When the midwives of the Exodus story, in defiance of Pharaoh’s order to kill all the male children, instead help the women to give birth, the Torah declares: “And because the midwives feared God [rather than Pharaoh], God made for them houses (batim).” (Exodus 1:21) Rabbinic interpretation suggests that the word “houses” refers to dynasties. Because the midwives feared the divine and saved the children, these women gave birth to whole dynasties! According to the Babylonian Talmud (Sotah 11b), the midwives were not, in fact, Egyptian women, but rather Yocheved and Miriam, the mother and sister of Aaron and Moses. And the dynasties that these women produced were either those of the priesthood — both priests and levites — or those of kingship, even messianic kingship. Two sages, Rav and Shmuel, debate which dynasties were born to Yocheved and Miriam. One sage (it is not clear who) proposes that Yocheved is given the reward of priestly dynasties as the mother of Aaron and Moses. The other sage proposes that the reward is kingship: Miriam is an ancestor of David and thus progenitor of the messianic line. The Talmud never resolves this debate, leaving us with a picture of both Yocheved and Miriam as the ancestors of our ancient hierarchies of status: of priest (Kohen), Levite (Levi), and Israel (Yisrael), and of king and commoner.
One of the most frequent ways in which we mark and remember the ongoing hierarchy of Kohen, Levi, and Yisrael is during the Shabbat and weekday Torah service through the giving of aliyot, where the first two blessings are reserved for, respectively, priest and levite. Communities committed to egalitarian worship, where all adult Jews count toward the required ten of a prayer quorum (minyan), have responded to this hierarchy in three ways: 1) They have kept the status quo and given the first two aliyot only to male descendants of priests and Levites; 2) They have retained the first two aliyot for Kohenim and Levi’im but included females within the category of those eligible for these aliyot; 3) They have made the first two aliyot available to all adult Jews, regardless of status. In other words, while some communities choose to retain this ancient hierarchy, others have chosen to extend egalitarianism beyond gender to hierarchies of status.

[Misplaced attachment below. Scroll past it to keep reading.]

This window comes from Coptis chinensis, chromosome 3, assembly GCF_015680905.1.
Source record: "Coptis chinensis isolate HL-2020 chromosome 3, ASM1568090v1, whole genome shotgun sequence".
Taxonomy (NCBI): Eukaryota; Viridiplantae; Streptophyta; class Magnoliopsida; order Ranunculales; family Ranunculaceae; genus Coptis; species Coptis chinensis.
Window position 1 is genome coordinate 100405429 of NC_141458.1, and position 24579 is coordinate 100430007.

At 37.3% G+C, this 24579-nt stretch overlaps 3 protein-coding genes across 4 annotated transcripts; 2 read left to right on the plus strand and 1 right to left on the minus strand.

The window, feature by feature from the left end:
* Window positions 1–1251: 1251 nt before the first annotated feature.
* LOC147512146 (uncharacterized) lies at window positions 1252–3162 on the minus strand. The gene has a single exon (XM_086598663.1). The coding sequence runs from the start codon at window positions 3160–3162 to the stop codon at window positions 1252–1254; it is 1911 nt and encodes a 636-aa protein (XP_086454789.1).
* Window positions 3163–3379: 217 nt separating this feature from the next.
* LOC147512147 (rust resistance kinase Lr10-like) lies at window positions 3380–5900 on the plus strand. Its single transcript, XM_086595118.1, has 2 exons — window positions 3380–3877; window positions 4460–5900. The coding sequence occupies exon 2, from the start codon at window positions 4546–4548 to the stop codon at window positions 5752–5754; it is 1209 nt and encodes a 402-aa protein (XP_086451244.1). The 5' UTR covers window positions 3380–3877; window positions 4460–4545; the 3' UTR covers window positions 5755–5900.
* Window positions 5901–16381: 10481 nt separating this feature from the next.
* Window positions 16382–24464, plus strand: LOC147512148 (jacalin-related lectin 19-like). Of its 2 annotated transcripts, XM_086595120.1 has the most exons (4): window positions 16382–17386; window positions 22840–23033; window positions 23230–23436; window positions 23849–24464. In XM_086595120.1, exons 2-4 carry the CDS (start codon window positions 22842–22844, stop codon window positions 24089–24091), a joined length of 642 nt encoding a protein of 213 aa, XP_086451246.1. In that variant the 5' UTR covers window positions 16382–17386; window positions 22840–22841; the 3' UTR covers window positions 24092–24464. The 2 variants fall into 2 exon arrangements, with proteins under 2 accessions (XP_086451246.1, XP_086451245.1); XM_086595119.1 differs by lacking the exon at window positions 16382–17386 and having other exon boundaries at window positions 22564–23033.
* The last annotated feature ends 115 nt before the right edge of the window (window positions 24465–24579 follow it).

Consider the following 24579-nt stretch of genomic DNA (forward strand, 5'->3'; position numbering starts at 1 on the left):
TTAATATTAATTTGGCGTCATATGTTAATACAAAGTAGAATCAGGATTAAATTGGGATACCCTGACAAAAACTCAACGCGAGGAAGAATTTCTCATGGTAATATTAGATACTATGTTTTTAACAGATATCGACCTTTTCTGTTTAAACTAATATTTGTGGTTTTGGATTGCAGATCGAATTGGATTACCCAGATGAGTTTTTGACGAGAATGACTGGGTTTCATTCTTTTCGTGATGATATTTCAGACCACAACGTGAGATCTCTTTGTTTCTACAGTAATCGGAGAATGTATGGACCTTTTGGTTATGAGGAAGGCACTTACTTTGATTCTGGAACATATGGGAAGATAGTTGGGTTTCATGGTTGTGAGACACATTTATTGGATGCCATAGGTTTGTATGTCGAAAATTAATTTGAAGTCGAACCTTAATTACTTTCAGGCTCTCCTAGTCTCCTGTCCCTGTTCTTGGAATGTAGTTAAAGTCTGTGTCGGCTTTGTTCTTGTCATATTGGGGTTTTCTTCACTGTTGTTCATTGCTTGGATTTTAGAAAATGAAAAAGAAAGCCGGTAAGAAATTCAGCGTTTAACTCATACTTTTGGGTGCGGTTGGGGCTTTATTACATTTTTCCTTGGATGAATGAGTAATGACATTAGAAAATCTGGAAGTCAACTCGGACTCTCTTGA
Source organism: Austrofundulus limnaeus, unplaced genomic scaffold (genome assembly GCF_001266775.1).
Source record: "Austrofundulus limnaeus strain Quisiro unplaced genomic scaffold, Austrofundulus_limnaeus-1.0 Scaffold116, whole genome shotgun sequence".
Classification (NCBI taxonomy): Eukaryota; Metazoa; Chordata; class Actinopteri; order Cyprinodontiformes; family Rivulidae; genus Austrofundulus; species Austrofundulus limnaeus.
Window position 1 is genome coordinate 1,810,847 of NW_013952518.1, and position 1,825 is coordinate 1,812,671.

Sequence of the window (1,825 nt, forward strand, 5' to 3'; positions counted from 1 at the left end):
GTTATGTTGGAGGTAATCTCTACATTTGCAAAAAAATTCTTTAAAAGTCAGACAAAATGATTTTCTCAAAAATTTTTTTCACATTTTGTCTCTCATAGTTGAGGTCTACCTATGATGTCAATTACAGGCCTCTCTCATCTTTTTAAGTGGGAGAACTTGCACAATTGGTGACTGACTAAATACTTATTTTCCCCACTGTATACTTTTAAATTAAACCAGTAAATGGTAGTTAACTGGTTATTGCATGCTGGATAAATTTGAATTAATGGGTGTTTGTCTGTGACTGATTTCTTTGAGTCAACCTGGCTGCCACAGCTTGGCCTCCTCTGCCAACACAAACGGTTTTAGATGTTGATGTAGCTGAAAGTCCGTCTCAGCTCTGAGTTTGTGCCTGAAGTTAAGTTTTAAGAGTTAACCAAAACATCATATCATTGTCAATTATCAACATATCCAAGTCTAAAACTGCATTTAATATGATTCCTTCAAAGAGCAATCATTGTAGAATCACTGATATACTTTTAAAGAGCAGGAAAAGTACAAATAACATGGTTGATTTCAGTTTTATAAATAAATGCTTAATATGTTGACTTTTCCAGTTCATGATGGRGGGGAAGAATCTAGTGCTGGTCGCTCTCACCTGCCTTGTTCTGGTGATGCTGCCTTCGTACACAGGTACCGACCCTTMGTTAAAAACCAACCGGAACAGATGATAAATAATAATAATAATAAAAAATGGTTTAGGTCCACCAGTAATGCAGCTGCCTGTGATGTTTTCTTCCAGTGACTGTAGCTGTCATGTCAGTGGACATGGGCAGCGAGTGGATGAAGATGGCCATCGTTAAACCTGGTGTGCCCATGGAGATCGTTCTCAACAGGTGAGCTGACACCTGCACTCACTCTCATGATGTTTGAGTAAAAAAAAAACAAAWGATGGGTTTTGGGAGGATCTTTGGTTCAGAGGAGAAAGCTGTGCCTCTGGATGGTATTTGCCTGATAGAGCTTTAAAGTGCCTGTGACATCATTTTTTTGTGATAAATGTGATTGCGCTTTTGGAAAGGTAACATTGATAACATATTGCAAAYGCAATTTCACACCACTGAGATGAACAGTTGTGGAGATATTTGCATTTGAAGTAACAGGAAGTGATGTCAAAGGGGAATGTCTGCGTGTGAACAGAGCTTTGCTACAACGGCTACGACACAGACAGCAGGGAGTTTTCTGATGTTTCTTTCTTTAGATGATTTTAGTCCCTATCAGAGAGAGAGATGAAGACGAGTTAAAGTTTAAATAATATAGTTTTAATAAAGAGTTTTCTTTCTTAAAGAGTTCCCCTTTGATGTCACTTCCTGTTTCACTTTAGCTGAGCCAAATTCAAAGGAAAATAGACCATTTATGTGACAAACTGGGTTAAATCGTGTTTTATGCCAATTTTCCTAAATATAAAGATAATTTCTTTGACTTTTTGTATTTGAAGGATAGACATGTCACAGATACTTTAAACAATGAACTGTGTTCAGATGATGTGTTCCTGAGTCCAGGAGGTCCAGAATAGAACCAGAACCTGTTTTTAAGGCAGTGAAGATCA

I am a feminist Jew with a deep belief in gender equality, and yet, in the case of this hierarchy of status, I remain committed to retaining its markers within the synagogue liturgy, both in aliyot to the Torah and in dukhenen, the priestly recital of blessing from Numbers 6:24-26 during the Amidah (the “standing” prayer). I do ask, though, that these privileges of blessing be extended to women. While I believe that hierarchies of gender are damaging, I do not believe that in the case of synagogue ritual, the hierarchy of priest, Levite, and Israel has the ability to harm. Aliyot are still open to all, and while inside the synagogue only priests dukhen, at all other times everyone else may recite these same words as blessing. I find these simple acts that recall ancient Temple ritual to be ritually powerful. Increasingly, too, I also find a disturbing sense of loss in erasing this hierarchy from the synagogue, loss not only of Temple memory but also of our long-standing stories about women — in this case, the midwives who defied Pharaoh.
As the tale from tractate Sotah teaches, priests and Levites stand in the line of Yocheved. Thus, when a priest or Levite takes one of the first two aliyot or a priest recites the priestly blessing, she or he does so as a descendant of Yocheved. These rituals act not only as memories of the Temple service, but also as memories of Yocheved’s defiance of Pharaoh’s order — the beginning of liberation from slavery — and her divine reward.
Paradoxically, though, on Yom Kippur, when we retell the atonement ritual of the High Priest (Kohen Gadol) in the Avodah service, any adult Jew may act as prayer leader and recall the words of the ancient Kohen. In other words, while most of the time only those in the priestly line act as priests, on this one particular day, in a service where one would expect to demand a priest as leader, all Jews have the potential to act as if they are descended from Yocheved, mother of Aaron, the first Kohen Gadol.
In choosing to keep this one hierarchy as well as to recite the Avodah service, I also choose to tell the story of Yocheved and her courage.email print